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David Nahmad

David Nahmad Admits Ownership of Disputed Modigliani Painting

After Swiss prosecutors seized a Modigliani painting from storage that the art-dealing family the Nahmads denied they owned, Doreen Carvajal reports in the New York Times that dealer David Nahmad has now admitted he is the current owner of the painting Seated Man with a Cane, 1918. However, Nahmad claims that it is not the same work that once belonged to the prewar Jewish art dealer Oscar Stettiner and should not be subject to Stettiner’s heir Philippe Maestracci’s restitution claim.

Nahmad notes in the Times interview, in his defense, that he previously lent the painting in question to the Jewish Museum in New York in 2004 for an exhibition: “If you had any doubt about looted art, would you really lend it to a Jewish museum?” He also cites a 1947 French court document located by his researcher in a Paris archive amid the files on the original claim submitted by Stettiner. The document is from a French bailiff who presided over Stettiner’s 1946 restitution case and refers to the painting Stettiner sought as “a picture representing the painter Modigliani painted by himself.” The document is legally sealed until 2022, but Nahmad has applied for an exemption to examine it. James Palmer, of Mondex Corporation, is representing Maestracci and has seen the court document, though he is not persuaded by it: “The bailiff is not an art expert . . . It’s pretty easy for a bailiff to make that kind of mistake.”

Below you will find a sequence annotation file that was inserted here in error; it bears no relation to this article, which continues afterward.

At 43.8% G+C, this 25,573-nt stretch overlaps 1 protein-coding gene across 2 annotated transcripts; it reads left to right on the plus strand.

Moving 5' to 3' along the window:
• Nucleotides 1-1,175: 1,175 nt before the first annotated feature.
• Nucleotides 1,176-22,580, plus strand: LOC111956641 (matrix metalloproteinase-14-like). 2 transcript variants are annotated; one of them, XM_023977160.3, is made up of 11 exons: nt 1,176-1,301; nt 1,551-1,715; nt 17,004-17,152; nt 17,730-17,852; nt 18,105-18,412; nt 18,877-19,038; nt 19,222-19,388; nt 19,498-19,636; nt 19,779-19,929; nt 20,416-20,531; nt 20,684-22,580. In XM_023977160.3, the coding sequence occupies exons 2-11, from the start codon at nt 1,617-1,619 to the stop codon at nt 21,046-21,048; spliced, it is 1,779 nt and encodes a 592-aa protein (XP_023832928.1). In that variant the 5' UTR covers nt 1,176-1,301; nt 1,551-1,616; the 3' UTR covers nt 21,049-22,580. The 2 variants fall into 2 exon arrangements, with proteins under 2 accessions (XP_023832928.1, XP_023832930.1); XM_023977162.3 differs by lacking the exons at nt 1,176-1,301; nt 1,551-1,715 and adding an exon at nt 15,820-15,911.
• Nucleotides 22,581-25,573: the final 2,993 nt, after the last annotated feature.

Seated Man with a Cane is regarded not as a self-portrait of the artist but as an image of a chocolate merchant. Even so, Maestracci has noted in his continued efforts to win back the painting that when the Nahmads’ holding company International Art Center unsuccessfully tried to sell the disputed work through Sotheby’s in 2008 the provenance listed included Stettiner as a possible previous owner and that it had been sold anonymously in Paris between 1940 and 1945.

When Philippe Maestracci originally took the Nahmads to court to get the painting back, the case was withdrawn after the Nahmads stated that the painting was not owned by them but by a company named International Art Center. But in 2014, Maestracci took the Nahmads to court again, saying that International Art Center is a Panamanian shell company and an “alter ego of David Nahmad and other Nahmad family members.” As the Mossack Fonseca papers have shown, International Art Center does belong to the Nahmads and has been owned by them since 1995. In the Times article, David Nahmad finally admits his role in the shell company: “The International Art Center is me personally . . . It’s David Nahmad.” He claims he is ready to fight in court but in the meantime is weighing invitations to exhibit the piece and is considering loaning it to a museum in Israel. He also said, “If it’s proven that this painting is looted by the Nazis, I will give it back.”

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